Issue: (1) Whether, under Martinez v. Ryan, ineffective assistance of counsel in an initial-review collateral proceeding may provide cause to excuse the procedural default of a claim of ineffective assistance of trial counsel raised in a federal habeas proceeding, and whether reasonable jurists could debate whether a death-sentenced prisoner confined pursuant to a Louisiana judgment may assert ineffective assistance of state post-conviction counsel as cause to excuse procedural defaults of claims of ineffective assistance of trial counsel; (2) whether the U.S. Court of Appeals for the Fifth Circuit erred in denying a certificate of appealability to petitioner in order to determine whether his claims were reviewable under Martinez v. Ryan, where its holding here “that Martinez does not apply to Louisiana prisoners at all” squarely contradicts the Fifth Circuit’s own earlier decision in Lindsey v. Cain?; and (3) whether, when petitioner was scheduled to be executed in six days, and the district court had transferred petitioner’s case to the Fifth Circuit for lack of jurisdiction, the Fifth Circuit erred in dismissing petitioner’s application for a certificate of appealability (“COA”) due to the district court’s lack of prior consideration of the COA?
On Monday, the Court issued orders from its June 23 Conference. It added three cases to its merits docket for next Term. The Court also released its final opinions of the Term, in McDonnell v. United States, Voisine v. United States, and Whole Woman's Health v. Hellerstedt. On Tuesday, the Court issued orders from Monday's Conference, the final one before its summer recess. It added eight cases to its merits docket for next Term. The Court is now in recess for the remainder of the summer.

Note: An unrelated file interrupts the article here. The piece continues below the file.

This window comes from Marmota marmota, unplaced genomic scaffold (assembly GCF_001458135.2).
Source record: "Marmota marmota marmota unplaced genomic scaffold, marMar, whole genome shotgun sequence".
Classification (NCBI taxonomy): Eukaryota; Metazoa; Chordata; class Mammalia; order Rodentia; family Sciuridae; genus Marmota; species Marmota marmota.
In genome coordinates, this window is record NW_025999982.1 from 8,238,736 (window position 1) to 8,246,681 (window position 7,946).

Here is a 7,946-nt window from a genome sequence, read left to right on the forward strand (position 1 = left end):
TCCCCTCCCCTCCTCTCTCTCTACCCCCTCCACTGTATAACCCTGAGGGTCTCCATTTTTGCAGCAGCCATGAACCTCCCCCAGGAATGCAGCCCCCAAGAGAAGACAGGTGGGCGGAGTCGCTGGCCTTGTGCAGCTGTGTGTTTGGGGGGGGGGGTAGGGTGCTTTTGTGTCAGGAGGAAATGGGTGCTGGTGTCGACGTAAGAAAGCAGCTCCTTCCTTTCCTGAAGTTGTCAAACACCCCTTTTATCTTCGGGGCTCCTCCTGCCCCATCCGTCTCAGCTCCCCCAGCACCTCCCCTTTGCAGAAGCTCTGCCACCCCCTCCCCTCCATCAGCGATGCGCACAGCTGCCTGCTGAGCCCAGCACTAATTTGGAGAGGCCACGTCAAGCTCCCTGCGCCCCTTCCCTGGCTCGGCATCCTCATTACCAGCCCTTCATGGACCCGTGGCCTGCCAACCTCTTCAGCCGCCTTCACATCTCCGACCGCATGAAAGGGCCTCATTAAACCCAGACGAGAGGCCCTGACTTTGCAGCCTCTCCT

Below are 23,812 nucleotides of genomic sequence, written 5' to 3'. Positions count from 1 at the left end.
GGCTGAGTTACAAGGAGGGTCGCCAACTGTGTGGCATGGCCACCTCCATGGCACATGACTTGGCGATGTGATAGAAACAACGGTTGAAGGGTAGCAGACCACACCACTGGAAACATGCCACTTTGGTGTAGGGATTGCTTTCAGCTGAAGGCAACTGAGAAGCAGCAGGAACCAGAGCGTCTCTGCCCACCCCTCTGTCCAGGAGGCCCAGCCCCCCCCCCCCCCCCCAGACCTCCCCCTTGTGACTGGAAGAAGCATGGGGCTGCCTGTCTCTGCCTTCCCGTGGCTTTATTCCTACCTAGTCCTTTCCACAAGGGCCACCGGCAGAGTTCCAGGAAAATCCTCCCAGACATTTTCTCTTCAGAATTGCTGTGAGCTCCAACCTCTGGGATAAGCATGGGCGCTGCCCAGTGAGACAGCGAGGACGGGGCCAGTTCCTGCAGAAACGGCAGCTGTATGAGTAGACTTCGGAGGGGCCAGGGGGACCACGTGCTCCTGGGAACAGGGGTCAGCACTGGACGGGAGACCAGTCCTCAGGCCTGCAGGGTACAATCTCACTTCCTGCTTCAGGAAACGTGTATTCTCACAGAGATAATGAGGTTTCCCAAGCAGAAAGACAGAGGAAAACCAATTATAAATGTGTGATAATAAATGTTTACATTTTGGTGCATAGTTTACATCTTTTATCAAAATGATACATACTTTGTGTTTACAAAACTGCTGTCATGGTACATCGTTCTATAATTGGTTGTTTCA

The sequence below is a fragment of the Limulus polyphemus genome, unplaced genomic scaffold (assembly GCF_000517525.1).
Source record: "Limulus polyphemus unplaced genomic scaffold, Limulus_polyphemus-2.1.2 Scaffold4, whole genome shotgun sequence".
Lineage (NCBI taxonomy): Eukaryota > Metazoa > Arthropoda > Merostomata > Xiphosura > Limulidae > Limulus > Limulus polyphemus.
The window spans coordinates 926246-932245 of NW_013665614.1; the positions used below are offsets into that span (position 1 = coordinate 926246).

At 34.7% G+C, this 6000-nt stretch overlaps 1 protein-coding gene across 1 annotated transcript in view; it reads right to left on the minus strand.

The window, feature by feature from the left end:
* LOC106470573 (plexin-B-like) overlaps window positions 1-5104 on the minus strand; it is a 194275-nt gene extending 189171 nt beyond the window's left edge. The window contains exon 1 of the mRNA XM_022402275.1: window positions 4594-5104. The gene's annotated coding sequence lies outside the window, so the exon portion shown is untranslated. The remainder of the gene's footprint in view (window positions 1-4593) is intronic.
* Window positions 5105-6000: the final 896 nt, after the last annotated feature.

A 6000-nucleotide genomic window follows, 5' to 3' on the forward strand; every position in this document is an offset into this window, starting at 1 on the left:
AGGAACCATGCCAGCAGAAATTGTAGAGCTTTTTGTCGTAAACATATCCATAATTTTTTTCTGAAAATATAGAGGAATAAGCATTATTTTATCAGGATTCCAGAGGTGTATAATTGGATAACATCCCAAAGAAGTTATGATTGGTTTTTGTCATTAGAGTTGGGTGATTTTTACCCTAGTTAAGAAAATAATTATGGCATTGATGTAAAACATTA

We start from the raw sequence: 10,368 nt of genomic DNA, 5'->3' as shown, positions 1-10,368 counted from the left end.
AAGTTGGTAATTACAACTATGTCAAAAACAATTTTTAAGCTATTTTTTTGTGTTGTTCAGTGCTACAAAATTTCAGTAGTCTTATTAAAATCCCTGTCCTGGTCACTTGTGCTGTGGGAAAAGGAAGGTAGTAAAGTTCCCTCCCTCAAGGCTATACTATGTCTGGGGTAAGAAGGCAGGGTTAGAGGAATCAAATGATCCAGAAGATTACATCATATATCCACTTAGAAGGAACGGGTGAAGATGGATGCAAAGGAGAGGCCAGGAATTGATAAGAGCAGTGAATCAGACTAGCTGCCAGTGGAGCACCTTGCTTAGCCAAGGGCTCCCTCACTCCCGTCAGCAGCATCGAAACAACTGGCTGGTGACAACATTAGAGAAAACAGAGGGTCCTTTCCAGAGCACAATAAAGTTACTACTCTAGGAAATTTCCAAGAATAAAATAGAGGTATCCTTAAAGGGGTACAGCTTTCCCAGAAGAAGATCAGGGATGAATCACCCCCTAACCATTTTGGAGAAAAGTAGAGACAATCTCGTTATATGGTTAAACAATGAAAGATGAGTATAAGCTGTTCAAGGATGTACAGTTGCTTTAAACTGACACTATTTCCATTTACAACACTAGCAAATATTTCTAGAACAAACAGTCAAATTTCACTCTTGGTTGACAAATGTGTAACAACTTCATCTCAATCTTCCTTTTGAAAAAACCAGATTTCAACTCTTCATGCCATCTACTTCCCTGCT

Zubik v. Burwell Because both the Obama administration and the religious non-profits, colleges, and schools challenging the accommodation offered to those who object to complying with the Affordable Care Act’s birth control mandate confirm that contraceptive coverage could be provided to the challengers’ female employees, through the challengers’ insurance companies, without any notice from the challengers, the decisions of the courts of appeals rejecting the challenge are vacated and remanded. Given the gravity of the dispute and the substantial clarification and refinement in the positions of the parties, the parties on remand should be afforded an opportunity to arrive at an approach going forward that accommodates the challengers’ religious exercise while at the same time ensuring that women covered by the challengers’ health plans receive full and equal health coverage, including contraceptive coverage.
Whole Woman’s Health v. Hellerstedt Whether, when applying the “undue burden” standard of Planned Parenthood v. Casey, the Fifth Circuit erred in concluding that this standard permits Texas to enforce, in nearly all circumstances, laws that would cause a significant reduction in the availability of abortion services while failing to advance the State’s interest in promoting health - or any other valid interest.
Spokeo, Inc. v. Robins Because the Ninth Circuit failed to consider both aspects of the injury-in-fact requirements -- an injury in fact must be both concrete and particularized, but the Ninth Circuit's observations concerned only "particularization" -- its Article III standing analysis was incomplete.
BeavEx Inc. v. Costello Whether the Federal Aviation Administration Authorization Act preempts generally-applicable state laws that force motor carriers to treat and pay all drivers as “employees” rather than as independent contractors.